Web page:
Norman David Hardie QSO (28 December 1924 – 31 October 2017)
Norman was born in Timaru, New Zealand in 1924. He has been a member of the New Zealand Alpine Club since 1945, was elected to Life Membership in 1958 and served as President in 1973.
Norman was one of a party of 9 that made the first ascent of Kanchenjunga in 1955. The party consisted of R C Evans (Leader), N Hardie (Deputy Leader), T A Mackinnon, A R Streather, G C Band, J Jackson, J N Mather, J Brown and J H Clegg. An account of this ascent can be found in the New Zealand Alpine Club’s Alpine Journal of 1955 (pages 280-287).
His autobiography “On My Own Two Feet” the life of a mountaineer, was published by Canterbury University Press in 2006.
A copy is also held in the Club’s reference library, situated in the National Office, Christchurch.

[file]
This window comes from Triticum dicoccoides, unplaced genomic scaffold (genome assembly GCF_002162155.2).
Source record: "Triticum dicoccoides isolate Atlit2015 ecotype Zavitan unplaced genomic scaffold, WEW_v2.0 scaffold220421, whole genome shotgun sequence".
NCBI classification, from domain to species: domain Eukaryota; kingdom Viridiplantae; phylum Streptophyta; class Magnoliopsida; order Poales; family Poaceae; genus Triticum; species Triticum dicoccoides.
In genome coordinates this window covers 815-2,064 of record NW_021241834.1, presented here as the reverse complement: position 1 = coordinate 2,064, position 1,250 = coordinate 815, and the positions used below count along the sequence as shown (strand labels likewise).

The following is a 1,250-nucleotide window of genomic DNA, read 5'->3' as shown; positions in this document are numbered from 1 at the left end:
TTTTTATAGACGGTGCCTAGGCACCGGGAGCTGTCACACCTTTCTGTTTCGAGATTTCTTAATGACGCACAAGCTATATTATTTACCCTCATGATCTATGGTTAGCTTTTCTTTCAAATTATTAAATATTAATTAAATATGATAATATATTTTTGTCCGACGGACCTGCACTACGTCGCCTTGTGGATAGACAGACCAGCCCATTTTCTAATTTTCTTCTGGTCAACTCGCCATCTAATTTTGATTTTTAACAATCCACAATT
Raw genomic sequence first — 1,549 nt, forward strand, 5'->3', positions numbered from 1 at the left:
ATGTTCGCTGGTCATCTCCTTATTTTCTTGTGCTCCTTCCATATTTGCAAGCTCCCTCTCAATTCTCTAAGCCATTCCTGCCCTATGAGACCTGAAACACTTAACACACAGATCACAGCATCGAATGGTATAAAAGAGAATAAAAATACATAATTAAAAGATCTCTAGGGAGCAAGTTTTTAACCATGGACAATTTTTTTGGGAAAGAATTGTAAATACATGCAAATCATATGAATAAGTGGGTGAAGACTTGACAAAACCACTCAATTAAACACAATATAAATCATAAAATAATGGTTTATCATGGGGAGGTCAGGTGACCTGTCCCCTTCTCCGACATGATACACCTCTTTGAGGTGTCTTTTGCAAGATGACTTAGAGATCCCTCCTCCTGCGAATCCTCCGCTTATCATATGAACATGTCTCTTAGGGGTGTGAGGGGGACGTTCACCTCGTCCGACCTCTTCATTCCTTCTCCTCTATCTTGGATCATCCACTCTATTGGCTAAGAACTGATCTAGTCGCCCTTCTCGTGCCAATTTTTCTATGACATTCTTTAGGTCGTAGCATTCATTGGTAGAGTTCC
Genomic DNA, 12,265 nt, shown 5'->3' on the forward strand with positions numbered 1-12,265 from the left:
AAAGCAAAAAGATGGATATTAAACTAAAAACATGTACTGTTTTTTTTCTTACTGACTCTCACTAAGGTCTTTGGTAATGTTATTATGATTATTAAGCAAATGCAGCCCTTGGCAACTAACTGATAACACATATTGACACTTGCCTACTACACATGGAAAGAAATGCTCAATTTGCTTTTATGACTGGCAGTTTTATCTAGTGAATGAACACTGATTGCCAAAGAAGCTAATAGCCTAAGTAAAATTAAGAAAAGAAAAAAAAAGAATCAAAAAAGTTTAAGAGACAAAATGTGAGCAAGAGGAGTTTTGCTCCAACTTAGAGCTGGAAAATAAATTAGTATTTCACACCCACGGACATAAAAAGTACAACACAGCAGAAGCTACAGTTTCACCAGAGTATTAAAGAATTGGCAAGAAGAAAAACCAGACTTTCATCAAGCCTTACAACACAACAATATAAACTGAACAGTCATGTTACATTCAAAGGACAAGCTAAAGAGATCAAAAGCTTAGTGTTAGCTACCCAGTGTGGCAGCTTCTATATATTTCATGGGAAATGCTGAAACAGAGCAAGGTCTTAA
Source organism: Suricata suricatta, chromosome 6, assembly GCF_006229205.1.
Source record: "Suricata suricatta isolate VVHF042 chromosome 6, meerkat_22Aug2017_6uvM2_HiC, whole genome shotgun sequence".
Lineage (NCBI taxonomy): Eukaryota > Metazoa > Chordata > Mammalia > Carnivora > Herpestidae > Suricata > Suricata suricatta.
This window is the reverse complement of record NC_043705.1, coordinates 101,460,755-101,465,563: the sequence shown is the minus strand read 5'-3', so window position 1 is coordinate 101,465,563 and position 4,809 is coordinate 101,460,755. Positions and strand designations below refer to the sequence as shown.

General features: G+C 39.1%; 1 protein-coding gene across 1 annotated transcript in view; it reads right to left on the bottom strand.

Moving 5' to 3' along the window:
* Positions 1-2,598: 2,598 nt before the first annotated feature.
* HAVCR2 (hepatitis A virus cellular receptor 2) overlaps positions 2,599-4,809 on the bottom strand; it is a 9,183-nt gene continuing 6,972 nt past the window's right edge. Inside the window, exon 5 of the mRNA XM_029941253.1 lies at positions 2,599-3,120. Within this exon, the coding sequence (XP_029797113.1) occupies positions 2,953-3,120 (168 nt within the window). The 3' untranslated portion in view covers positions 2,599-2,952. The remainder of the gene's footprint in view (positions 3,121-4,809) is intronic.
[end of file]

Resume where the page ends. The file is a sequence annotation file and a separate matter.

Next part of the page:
Copied below is the blurb from this publication.
Norman Hardie is a New Zealand civil engineer who has lived a fascinating life. He paid his way through university by shooting deer in rugged terrain. After graduating he worked on hydroelectric projects among the mountains and, with a strong group of friends, made many first ascents on major summits in the Southern Alps.
Eventually, London and the Himalayas beckoned, and Norman served as a secretary to the 1953 British Expedition to Everest. Two years later he led one of the two summit pairs that made the first ascent of Kangchenjunga, the third-highest mountain in the world.
Norman played an important part in three expeditions with Sir Edmund Hillary and was a director of his Himalayan Trust. He went to Antarctica three times, including as the leader of Scott Base, and was also involved in many mountain rescues.
On Wednesday 6 May 2015 at the Cashmere Club, Christchurch, Norman Hardie spoke on the first ascent of the world’s 3rd highest peak, Mt Kangchenjunga – NZAC event news post. Norman also presented a colour slideshow, which was professionally filmed and is viewable online First Ascent of Mt Kangchenjunga Norman Hardie QSO.